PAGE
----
Most people ply the Well Trodden Path. A few seek a different way, and leave a Trail behind.
    - John Hajny, a.k.a. TrailMaker

  73. #73
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    I'm feeling quite inspired. Where does one source a 100mm steel bb shell?
    There is nothing more difficult to plan or more dangerous to manage than the establishment of a new order of things.

  74. #74
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    Hey;

    I've gotten them from both Whipsmart and Paragon.
    Most people ply the Well Trodden Path. A few seek a different way, and leave a Trail behind.
    - John Hajny, a.k.a. TrailMaker

  75. #75
    WIGGLER
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    Hey Trail we need some update pics!
    PAYASO 36er.....Live the Circus

    MR. 36er TROLL

    I'm sorry what part of "BIGLY" didn't you understand?

  76. #76
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    Man, this is a work of art, I'm a big fan of cruiser frame styles & to have one built like this would be the perfect bike, thers not enuff digits on the cool factor chart to measure this on, wish I had your talent.

    BRAVO, BRAVO, MORE !!!

  77. #77
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    Have to ask...are you a machinist or welder by trade ?? you to do some very clean work.

  78. #78
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    Hey;

    I started out in auto collision professionally, and was into muscle cars and such. I drove my first Porsche in 1989 and bought it two days later. Not much interest in muscle cars after that! I've transitioned away from working on cars to now eventually owning my own Porsche specialty shop. Anything fabrication has always been a natural for me, and I've just recently gotten more serious about machining, but I have no formal training in any of it. I had near a dozen bikes in my stable as a kid, so combine that love with fabrication and a serious creative streak, and voila!

    Right now in the mid holiday doldrums, I'm looking at ways of fixing this powder coat job. Not near good enough for this project. I'll be working with the PCer this week, hopefully. Otherwise I could finish it in a couple of hours, but until then, no build progress.
    Most people ply the Well Trodden Path. A few seek a different way, and leave a Trail behind.
    - John Hajny, a.k.a. TrailMaker

  79. #79
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    Cool mindset man, good old American ingenuity, HAIL YEOUW !!!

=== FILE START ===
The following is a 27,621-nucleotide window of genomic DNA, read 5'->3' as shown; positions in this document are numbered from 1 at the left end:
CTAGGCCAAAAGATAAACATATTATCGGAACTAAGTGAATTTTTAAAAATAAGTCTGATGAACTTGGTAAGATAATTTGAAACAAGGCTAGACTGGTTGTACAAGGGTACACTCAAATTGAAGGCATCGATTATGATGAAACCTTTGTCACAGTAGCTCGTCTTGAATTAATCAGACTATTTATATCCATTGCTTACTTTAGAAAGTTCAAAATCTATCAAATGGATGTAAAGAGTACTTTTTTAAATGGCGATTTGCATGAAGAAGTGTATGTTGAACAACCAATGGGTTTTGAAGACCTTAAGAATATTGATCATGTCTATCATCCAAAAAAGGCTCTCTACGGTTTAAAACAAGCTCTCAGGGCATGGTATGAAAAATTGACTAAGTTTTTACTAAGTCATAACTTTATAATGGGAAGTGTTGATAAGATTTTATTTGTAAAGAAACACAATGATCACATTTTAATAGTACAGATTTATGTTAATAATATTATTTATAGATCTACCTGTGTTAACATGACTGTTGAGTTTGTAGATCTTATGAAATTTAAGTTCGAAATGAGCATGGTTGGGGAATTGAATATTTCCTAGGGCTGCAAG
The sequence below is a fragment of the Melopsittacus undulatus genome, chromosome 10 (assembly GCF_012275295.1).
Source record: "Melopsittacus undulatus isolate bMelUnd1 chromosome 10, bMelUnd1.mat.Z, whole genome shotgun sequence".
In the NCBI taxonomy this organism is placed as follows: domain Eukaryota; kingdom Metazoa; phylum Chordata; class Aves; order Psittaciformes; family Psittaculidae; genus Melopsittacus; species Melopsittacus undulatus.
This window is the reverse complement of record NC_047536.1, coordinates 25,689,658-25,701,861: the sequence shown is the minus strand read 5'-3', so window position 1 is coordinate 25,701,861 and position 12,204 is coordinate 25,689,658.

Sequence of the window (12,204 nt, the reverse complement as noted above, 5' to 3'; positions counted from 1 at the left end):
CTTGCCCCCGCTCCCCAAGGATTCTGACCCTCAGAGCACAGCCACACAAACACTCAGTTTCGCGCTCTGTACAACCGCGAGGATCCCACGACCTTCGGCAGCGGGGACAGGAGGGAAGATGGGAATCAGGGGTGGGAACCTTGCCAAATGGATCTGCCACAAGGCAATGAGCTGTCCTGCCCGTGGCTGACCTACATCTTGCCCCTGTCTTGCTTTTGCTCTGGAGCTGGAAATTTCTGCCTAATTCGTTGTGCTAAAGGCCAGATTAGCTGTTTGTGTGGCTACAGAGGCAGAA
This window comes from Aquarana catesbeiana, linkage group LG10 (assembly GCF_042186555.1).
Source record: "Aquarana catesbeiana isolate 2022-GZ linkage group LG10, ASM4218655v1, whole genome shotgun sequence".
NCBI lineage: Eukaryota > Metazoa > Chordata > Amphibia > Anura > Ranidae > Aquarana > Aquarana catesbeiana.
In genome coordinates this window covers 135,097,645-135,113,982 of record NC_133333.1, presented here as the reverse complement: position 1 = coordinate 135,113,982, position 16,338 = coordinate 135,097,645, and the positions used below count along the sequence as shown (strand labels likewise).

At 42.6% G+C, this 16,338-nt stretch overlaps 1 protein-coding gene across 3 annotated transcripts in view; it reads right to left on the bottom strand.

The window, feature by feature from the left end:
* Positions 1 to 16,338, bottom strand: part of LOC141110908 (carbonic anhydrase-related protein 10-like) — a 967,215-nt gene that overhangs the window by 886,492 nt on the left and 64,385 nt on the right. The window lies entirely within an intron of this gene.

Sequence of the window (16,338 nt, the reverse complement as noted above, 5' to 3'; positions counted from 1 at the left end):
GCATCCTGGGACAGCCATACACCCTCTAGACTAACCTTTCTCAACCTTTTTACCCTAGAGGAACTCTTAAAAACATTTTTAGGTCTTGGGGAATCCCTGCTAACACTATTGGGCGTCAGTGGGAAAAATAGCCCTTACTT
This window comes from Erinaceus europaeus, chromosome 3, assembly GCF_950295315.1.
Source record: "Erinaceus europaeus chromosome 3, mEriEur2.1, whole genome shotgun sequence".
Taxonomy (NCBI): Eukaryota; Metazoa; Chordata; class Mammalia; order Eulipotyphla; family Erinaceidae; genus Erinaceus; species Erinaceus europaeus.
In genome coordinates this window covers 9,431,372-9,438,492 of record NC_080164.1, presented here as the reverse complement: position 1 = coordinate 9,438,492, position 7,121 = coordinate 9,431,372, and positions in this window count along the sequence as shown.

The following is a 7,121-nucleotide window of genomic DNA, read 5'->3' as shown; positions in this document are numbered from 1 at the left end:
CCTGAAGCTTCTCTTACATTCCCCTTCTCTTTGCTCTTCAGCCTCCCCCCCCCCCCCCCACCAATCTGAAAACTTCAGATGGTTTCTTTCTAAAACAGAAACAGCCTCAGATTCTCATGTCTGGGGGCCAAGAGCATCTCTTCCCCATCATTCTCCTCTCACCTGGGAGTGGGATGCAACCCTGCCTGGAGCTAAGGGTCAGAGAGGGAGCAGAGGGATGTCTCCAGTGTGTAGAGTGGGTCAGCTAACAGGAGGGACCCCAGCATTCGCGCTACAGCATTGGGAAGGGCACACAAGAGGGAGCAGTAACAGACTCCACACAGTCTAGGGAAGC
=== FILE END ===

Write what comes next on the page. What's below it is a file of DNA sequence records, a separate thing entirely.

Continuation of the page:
Ya gotta give us a clue as to what color/s you thinking .....

  80. #80
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    Most people ply the Well Trodden Path. A few seek a different way, and leave a Trail behind.
    - John Hajny, a.k.a. TrailMaker

  81. #81
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    Very nice TM.

    Glad the Trueing went well for you. The rims must be well made in circular and joint tolerances.

    Did you do a before and after weight check? Interested to see how much weight came off the rims.

    Eric
    If I don't make an attempt, how will I know if it will work?

  82. #82
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    Absolutely stunning work ! Thanks for sharing.

  83. #83
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    Hey;

    One thing I have still not gotten is a scale for weighing such things. I've wanted one that would weigh to 10ths of a gram, from virtually nothing all the way to 15-20lbs, but I'm not sure such exists. I haven't found it yet anyway. Suffice to say it is a VERY noticeable weight loss. Really kind of geeked me out while I was doing it. I mean, I weigh 240 and it made me kind of wiggy feeling how light they were getting. I think I've read upwards of 1lb, and these are "only" 1.375 holes. I'm sure it could be searched for over on the FB Forum, as this is a common mod.

    This will partially compensate for the cheap 27TPI tires it will have on it some of the time. I'll be interested to see how they hold up.
    Most people ply the Well Trodden Path. A few seek a different way, and leave a Trail behind.
    - John Hajny, a.k.a. TrailMaker

  84. #84
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    Looking very cool ... Definately keeping an eye out for the final result.

  85. #85
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    Old Will Knott!

    TM -

    I use this one:
    My Weigh UltraShip 35

    I figure + o - 5g or so is acceptable for bike stuff, and I wanted to be able to weigh big boxes of bike frames for shipping.

    If you want more/less max weight or better accuracy, you can get those things (ie 3000g max and 1g increment) for pretty cheap. They have everything scale-related known to man, it's awesome.

    This sucker is close to what you're looking for:
    Citizen CT-3000H

    -Walt

    Quote Originally Posted by TrailMaker View Post
    Hey;

    One thing I have still not gotten is a scale for weighing such things. I've wanted one that would weigh to 10ths of a gram, from virtually nothing all the way to 15-20lbs, but I'm not sure such exists. I haven't found it yet anyway. Suffice to say it is a VERY noticeable weight loss. Really kind of geeked me out while I was doing it. I mean, I weigh 240 and it made me kind of wiggy feeling how light they were getting. I think I've read upwards of 1lb, and these are "only" 1.375 holes. I'm sure it could be searched for over on the FB Forum, as this is a common mod.